Monday, June 6, 2016

Baby Books, a list for 0-1 year olds

I notice anytime I'm about to have a baby, or after just having one, I get the urge to write a bunch of posts about life with a baby. While these may help some other young mothers the posts are mostly for me. I realize that even in just the few short years that have passed since Reid was an infant, I easily forget what it's like to have a baby and what habits and routines I glean while surviving (and sometimes thriving) in the newborn stage.

When my children start having babies of their own there are certain books I would like to arm them with. One, because I have grown to love these books and I think they are best for baby. Two, because these books have such a sweet spot in my heart after reading them for hours and hours to my own babies. Here's a quick (and super short) list of the best books for babies.

1. Board Books

Until my kids are more than two-years-old, I try to keep them away from our hardcovers and paperbacks. We have a shelf full of board books and that's always where I get books for the nursery or where I try to direct Coraline's attention when she wants to sit and read books like her siblings. Board books are easier for babies to handle and harder for them to destroy. Win, win.

2. Repetition and Rhyme

The books I have found myself turning to again and again with each baby fall into one of two categories, repetition of phrases/concepts and classic nursery rhyme patterns. As kids get older I love lift the flap books, touch and feel books, or classics like Hungry Little Caterpillar, but before about eleven-months-old these type of books have no effect on my children. They can't interact with them and they don't understand all the language. Repetition and rhyme are best for the newest of babies.

3. The Books We Love Most


I have never grown tired of Bill Martin and Eric Carle's Brown Bear, Brown Bear series. I imagine I'll purchase a set for each of my kids when they have their own baby showers. If I start to tire of Brown Bear, I switch it out for Polar Bear or Panda Bear. I've read each of these over and over to all three children.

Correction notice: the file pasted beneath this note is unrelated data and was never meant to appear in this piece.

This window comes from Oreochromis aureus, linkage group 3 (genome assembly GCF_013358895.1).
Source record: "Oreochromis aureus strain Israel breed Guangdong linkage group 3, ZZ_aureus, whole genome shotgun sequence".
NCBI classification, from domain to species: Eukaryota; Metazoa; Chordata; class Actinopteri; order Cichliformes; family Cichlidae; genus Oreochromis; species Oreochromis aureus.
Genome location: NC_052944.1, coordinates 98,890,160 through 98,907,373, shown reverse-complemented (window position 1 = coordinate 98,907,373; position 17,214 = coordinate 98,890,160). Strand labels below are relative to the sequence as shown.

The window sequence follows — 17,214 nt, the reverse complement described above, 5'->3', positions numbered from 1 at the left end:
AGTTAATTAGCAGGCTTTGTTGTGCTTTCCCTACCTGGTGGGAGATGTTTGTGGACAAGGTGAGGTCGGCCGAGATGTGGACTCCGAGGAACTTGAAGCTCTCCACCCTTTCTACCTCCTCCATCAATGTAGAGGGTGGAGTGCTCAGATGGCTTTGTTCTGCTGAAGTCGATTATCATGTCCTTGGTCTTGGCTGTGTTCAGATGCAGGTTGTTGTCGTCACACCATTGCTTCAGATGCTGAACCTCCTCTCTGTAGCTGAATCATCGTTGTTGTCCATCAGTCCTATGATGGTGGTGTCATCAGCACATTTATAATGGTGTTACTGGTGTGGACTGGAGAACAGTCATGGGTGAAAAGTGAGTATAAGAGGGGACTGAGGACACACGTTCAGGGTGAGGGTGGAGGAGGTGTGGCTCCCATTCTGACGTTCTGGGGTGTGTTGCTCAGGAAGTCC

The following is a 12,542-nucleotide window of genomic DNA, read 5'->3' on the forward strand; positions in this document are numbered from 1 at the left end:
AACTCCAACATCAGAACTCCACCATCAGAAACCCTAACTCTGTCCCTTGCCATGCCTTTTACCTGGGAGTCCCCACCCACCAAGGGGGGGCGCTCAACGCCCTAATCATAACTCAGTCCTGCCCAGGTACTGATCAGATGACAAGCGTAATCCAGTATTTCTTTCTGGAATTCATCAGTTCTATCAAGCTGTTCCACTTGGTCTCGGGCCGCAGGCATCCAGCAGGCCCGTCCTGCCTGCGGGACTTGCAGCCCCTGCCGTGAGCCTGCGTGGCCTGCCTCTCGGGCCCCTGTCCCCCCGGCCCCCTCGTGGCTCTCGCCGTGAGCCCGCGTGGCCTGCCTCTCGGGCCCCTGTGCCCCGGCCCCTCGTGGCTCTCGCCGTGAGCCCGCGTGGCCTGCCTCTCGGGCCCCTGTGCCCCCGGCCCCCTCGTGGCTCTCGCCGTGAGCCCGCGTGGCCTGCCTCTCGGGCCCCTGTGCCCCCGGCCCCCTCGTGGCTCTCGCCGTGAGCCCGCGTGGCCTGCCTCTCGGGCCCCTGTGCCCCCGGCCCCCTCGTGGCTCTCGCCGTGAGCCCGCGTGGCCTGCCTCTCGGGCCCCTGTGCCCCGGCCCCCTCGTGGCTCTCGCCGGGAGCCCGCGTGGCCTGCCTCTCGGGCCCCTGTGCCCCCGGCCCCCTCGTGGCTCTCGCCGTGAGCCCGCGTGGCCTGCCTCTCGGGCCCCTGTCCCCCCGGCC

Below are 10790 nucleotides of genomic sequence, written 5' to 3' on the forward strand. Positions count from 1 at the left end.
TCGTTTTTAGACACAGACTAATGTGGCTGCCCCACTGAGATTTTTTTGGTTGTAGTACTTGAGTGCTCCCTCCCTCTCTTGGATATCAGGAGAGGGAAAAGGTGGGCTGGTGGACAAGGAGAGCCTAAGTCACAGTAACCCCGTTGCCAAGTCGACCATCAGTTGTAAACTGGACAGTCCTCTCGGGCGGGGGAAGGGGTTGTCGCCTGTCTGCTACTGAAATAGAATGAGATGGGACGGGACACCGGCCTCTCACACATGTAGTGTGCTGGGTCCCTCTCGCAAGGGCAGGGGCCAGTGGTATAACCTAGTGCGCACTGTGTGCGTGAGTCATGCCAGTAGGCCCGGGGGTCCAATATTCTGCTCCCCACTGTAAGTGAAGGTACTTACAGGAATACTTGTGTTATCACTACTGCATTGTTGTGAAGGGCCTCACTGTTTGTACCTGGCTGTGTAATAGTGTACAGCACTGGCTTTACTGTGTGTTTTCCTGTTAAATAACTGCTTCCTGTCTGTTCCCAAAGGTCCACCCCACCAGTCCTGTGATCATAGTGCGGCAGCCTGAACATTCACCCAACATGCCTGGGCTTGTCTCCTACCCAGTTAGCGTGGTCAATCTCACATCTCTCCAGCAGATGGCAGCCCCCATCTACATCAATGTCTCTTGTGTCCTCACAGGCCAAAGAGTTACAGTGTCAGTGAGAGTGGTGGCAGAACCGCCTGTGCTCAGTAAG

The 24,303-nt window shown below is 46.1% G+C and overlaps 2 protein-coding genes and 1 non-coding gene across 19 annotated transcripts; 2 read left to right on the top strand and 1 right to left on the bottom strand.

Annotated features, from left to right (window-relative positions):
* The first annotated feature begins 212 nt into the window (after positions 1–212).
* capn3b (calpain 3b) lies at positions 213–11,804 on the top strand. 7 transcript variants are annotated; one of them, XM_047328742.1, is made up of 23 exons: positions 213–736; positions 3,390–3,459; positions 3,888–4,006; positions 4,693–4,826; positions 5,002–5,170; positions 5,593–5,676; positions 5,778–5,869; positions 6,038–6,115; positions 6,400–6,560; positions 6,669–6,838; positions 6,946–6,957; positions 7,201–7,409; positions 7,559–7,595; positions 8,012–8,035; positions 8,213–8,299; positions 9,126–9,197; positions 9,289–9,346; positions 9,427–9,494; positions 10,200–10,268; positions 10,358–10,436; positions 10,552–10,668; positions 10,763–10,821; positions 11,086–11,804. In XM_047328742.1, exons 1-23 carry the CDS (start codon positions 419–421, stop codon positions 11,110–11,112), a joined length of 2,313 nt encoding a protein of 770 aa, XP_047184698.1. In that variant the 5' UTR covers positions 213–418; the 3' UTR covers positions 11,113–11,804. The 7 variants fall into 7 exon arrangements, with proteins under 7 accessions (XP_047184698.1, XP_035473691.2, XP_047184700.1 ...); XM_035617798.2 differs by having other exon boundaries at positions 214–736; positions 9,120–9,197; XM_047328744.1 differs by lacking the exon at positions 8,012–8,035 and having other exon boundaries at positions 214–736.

If for any reason you do tire of the Bear series there are many other great repetition books out there. Perhaps the most popular is Goodnight Moon by Margaret Wise Brown and Clement Hurd. I have really enjoyed Are You Sleeping Little One by Hans Chrisitan Schmidt, Cynthia Vance, and Andrea Nemet.

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For classic nursery rhymes we have really liked these Tiger Tales books. I have the ones pictured above, illustrated by Sanja Rescek and Hannah Wood. There are several others in the Tiger Tales line, and many that are just one nursery rhyme done in great detail. The books we have are mini-anthologies that simply contain the first verse of the most popular rhymes, one to a page.

I love, love, love Girl of Mine by Jabari Sim and LeUyen Pham. It's a beautifully illustrated adaption of Rock a Bye-Baby. I think I read it three or four times a day to Nell when she was a baby and I never tired of it. I was drawn to it for the diversity, in the book it is the father snuggling and singing to his daughter. It's surprisingly hard it is to find books that show nurturing fathers (instead of mothers) or children who are not white. But even without those added bonuses, this is a great book on it's own merit. There is a Boy of Mine companion, an adaption of Twinkle Twinkle that references Van Gogh's Starry Night. I haven't read it, but I'm sure it is excellent if you need the boy version instead of the girl one.

A couple years ago I wrote a post with our 10 favorite toys for this age range. With #3 I did finally splurge on Sophie the Giraffe teether (which quickly became our favorite teether) and a really nice baby gym (worth every penny once you have more than one child). 

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